• Monitor patient response to therapy (e.g. increased bleeding time, prevention of occlusive events).
  • Monitor for adverse effects (e.g. bleeding, headache, GI upset).
  • Evaluate patient understanding on drug therapy by asking patient to name the drug, its indication, and adverse effects to watch for.
  • Monitor patient compliance to drug therapy.

Anticoagulants


Description

  • By interfering with clotting cascade and thrombin formation, anticoagulants are able to interfere with the normal clotting process.

Therapeutic Action

  •  Warfarin, an oral agent in this class, reduces Vitamin K-dependent clotting factors. As a result, clotting process is prolonged.
  • Two new oral agents, dabigatran and rivaroxaban, directly inhibits thrombin (last step in clotting process) and factor Xa, respectively.
  • Heparin and antithrombin block formation of thrombin from prothrombin.

Indications

  • Among the many indications for this drug class include: stroke and systemic emboli risk reduction, nonvalvular atrial fibrillation, and deep vein thrombosis.
  • Heparin is used for prevention of blood clots in blood samples, dialysis, and venous tubing. It also does not enter breastmilk so it is the anticoagulant of choice for lactating women.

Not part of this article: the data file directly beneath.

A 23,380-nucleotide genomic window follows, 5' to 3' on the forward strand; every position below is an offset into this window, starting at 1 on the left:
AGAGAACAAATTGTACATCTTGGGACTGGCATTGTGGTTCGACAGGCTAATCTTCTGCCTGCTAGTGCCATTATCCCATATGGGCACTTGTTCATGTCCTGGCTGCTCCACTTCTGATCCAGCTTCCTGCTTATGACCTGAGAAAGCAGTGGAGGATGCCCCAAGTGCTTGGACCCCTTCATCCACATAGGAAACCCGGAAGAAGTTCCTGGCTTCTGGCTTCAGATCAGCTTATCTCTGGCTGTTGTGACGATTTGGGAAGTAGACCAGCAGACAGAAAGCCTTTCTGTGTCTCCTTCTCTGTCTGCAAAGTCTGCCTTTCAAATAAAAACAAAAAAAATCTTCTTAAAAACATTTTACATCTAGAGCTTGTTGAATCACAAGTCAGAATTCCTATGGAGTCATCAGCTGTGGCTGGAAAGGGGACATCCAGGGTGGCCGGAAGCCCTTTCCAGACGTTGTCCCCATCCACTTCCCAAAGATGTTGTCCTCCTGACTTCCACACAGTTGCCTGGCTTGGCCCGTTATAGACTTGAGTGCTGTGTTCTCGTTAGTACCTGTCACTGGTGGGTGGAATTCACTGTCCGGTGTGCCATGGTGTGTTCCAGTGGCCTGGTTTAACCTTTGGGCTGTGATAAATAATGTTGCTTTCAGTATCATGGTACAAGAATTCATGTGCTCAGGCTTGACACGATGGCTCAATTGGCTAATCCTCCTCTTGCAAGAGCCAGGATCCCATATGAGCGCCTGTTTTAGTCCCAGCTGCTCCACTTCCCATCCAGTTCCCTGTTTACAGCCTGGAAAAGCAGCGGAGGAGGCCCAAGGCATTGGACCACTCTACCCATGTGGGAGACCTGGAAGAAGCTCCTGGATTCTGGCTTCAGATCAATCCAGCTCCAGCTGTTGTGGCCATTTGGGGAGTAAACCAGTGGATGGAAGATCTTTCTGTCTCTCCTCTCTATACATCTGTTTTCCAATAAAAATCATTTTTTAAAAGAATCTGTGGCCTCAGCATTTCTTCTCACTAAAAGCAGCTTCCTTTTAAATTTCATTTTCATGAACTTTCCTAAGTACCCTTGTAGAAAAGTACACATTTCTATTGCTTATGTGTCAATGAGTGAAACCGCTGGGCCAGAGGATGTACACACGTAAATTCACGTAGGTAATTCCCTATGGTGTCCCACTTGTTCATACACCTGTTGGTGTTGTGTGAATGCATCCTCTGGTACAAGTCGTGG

• Antithrombin is a naturally-occurring anticoagulant and is a natural safety feature in the clotting system.

Children

  • Only heparin and warfarin are indicated for children but these drugs alone require careful dose calculation.

Adults

  • Caution is particularly important to prevent injury (e.g. using electric razor and soft-bristled toothbrush).
  • It is also important that adults are educated on what to do should bleeding occurs (e.g. applying firm pressure) as well as what signs of bleeding should be watched out for.
  • Other drugs taken should be documented because there are a lot of drug interactions with these drug class. It should also be emphasized that periodic blood tests is expected to monitor the effect of therapy.

Pregnant women

  • For pregnant women, it is not advisable unless the benefit to the mother would clearly outweigh the risk for the fetus. On the other hand, for lactating women, it is generally inadvisable.

Older adults

  • Are more susceptible to drug toxicity and drug-to-drug interactions.